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Cooking school turned cafe La Maison Gourmet passes the test

DUNEDIN — There's a lot going on at La Maison Gourmet. On Tuesday and Thursday evenings there's all-you-can-eat pasta nights for $6 with half-price house wines and draft beers. On Wednesdays women drink free with the purchase of $10 in food. During the year there are nine-week culinary skills classes; in the summer kids can go to cooking camp. There's also a new weekend brunch menu and a dog-friendly patio.

None of this would mean much if chef John Lewis didn't deliver the goods at his 11-year-old La Maison Gourmet. He's also resident chef for Daytime on WFLA-Ch. 8, but still, the lion's share of his considerable energies goes to what's on the plate.

It started as a retail kitchen store, then shifting to include cooking classes and food service. Then in 2005, Lewis stuck a toe in the water, opening as a restaurant a couple nights a week with an exclusively small-plate menu. The water must have suited him, because he took the plunge and went full time as a restaurant, with the school's exhibition kitchen smack-dab in the middle of the room.

Although the patio and bar area are nothing to sniff at, it's the clank of pots and sizzle of garlic tossed in hot oil that make the kitchen room the most atmospheric. It's like being on the set of a TV cooking show, the smells and bustle adding to one's anticipation. The menu has grown to include large plates as well, but an evening spent grazing through La Maison Gourmet's 35 tapas — 10 of them new, 15 priced at $8 or under — is time well spent.

These days the kitchen is largely presided over by Joel Lopez, who has made deft additions like a rich mole sauce burnishing moist chicken thighs, this set atop a plop of simple Parmesan-assertive risotto ($7). Winter comfort food, but with plenty of sophistication, as holds true for a tapas-sized portion of tender, slow-braised pot roast ($10). The kitchen's affection for chipotles is infectious: Housemade potato chips ($5; a welcome trend, they seem to be popping up all over) get a drizzle of lush chipotle goat cheese cream sauce; french fries come with chipotle mayo ($5); and quick-sauteed shrimp ($12) pick up the gentle heat and shimmer of chipotle butter.

One of the more visually arresting dishes brings a trio of pan-seared sea scallops, sliced and layered with spinach and a mushroom ragout ($12). Lovely also is spinach that is offered just sauteed with a bit of garlic, pine nuts and dried cranberries ($7, one visit suffering from a surfeit of oil and salt). A quartet of lamb chop "lollipops" ($12) are simple in preparation, their delicious flavor not requiring much in the way of accent, and another foursome of sliders ($9) — one salmon, one crab cake, one beef and one chicken — were a satisfying and sharable nosh (disposable sauce ramekins their only inelegant touch).

A pouf of undressed mesclun mix is often employed as a bed or garnish on the small plates. Unnecessary mostly, but the sherry walnut dressing on the house salad ($6) is the kind of balanced, elegant vinaigrette that shows off mixed greens to best effect. Salads in general are carefully conceived, from a mixed seafood salad ($12) to a steak salad ramped up with blue cheese and red onion ($12). These are big, best shared if one aims to finish with dessert. Which one should.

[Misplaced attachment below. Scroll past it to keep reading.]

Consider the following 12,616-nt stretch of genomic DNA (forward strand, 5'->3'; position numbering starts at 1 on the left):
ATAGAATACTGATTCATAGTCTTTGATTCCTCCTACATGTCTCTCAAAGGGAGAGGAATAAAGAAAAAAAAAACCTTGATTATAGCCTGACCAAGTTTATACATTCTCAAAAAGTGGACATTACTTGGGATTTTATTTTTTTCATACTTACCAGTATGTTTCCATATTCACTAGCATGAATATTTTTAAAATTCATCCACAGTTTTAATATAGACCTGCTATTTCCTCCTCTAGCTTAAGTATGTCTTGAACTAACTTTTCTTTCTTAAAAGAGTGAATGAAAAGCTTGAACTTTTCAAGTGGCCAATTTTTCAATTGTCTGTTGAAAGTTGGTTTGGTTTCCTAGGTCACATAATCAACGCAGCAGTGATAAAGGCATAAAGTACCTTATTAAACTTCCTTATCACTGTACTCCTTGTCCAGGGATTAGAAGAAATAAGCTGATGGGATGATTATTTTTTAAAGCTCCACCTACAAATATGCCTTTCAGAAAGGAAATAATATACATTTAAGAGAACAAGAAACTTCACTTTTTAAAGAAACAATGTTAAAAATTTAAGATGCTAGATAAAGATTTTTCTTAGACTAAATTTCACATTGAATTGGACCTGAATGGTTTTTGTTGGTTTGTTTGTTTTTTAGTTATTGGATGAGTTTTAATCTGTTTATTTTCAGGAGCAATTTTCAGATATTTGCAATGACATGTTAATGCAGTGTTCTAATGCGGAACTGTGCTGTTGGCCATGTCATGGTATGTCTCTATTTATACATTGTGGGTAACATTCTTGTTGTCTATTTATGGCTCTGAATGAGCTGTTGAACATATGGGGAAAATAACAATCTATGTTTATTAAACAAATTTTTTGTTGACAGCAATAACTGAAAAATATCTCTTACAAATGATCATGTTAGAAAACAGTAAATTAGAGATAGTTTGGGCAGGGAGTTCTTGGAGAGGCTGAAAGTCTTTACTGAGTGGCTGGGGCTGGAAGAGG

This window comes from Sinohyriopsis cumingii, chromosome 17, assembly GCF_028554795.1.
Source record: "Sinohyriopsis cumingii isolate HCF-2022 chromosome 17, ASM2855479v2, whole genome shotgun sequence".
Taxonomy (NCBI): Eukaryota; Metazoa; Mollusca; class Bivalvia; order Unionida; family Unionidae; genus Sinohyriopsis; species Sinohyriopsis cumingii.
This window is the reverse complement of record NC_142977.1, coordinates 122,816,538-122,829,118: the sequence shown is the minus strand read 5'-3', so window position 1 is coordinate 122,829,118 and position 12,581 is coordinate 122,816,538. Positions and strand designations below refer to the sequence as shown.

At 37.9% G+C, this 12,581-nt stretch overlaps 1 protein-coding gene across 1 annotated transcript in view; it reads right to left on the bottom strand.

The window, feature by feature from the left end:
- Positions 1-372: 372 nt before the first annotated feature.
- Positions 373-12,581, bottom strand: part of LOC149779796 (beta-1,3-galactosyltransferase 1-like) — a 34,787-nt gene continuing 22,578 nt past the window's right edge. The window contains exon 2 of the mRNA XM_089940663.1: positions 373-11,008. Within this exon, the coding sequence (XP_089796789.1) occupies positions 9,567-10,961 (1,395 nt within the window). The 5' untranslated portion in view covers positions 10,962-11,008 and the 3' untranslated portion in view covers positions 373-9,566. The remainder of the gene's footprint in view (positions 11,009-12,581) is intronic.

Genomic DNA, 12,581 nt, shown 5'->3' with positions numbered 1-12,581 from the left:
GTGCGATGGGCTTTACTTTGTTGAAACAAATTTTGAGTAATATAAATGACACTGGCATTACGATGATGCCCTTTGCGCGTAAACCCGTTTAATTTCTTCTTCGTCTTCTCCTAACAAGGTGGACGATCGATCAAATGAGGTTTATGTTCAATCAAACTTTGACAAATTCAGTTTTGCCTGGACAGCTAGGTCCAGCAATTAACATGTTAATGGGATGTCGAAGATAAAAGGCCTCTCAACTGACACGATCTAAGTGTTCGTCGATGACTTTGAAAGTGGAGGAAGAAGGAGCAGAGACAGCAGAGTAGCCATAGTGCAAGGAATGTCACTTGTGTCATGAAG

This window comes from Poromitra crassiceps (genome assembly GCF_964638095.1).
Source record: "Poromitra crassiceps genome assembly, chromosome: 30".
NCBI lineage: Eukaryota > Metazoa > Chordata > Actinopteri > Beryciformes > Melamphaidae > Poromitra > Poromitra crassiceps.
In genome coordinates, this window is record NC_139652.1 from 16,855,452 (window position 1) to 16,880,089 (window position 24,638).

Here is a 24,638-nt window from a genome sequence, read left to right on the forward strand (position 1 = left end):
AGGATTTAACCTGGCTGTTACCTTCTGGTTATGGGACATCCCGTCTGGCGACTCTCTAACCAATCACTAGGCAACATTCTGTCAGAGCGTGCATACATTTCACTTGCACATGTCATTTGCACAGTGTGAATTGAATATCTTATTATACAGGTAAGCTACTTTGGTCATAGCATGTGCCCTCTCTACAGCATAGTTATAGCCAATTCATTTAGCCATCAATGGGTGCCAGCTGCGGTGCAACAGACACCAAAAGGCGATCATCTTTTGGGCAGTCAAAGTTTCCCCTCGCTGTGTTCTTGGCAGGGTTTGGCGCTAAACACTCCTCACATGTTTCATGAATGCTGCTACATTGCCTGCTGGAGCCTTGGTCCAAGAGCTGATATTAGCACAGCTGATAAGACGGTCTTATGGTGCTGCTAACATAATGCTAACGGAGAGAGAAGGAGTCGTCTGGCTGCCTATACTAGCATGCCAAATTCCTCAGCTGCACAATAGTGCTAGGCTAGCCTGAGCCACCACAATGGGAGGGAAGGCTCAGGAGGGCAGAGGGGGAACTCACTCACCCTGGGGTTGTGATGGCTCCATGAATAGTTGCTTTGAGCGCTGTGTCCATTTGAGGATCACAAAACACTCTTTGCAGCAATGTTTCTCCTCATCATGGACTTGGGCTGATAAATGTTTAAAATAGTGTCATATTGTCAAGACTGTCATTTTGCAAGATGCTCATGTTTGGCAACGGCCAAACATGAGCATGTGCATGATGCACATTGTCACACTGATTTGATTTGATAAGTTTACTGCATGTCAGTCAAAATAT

The restaurant's service staff is warm and efficient, but especially impressive when devoted to the task of whipping up bananas Foster tableside ($12 for two). Yes, it's a big gob of butter, a whole lot of brown sugar, but the finished caramelized sauce studded with soft, hot banana rounds and ladled over vanilla ice cream certainly feels wholesome.

La Maison's wine list seems in keeping with the restaurant's mission — most bottles $25 to $35, with a couple of big-ticket offerings for a wild splurge, and loads of by-the-glass options that are out of the ordinary (Earthquake zin, a lovely Martin Codex albarino). As one would expect from a cooking-school-turned-restaurant, it aims to edify as it satisfies.

Laura Reiley can be reached at lreiley@sptimes.com or (727) 892-2293. Her blog, the Mouth of Tampa Bay, is at www.blogs.tampabay.com/dining. Reiley dines anonymously and unannounced. The Times pays all expenses. Advertising has nothing to do with selection for review or the assessment.

review

La Maison Gourmet

471 Main St., Dunedin

(727) 736-3070

Cuisine: Small plates

Hours: 11 a.m. to 2 p.m. Monday to Friday; 5 to 10:30 p.m. Tuesday to Thursday; till 11:30 p.m. Friday and Saturday; Sunday brunch 10:30 a.m. to 2:30 p.m.

Details: Amex, V, MC; reservations accepted; beer and wine

Prices: Tapas, $5 to $12; entrees, $16 to $25; desserts, $6 to $12.

Rating out of four stars:

Food: ★★★ Service: ★★★
Atmosphere: ★★

Overall: ★★1/2

Thursday in Weekend: Tampa Bay's Top 100 restaurants

Key: Extraordinary ★★★★

Excellent ★★★ Good ★★ Fair ★

Cooking school turned cafe La Maison Gourmet passes the test 01/13/09 [Last modified: Tuesday, January 13, 2009 1:55pm]

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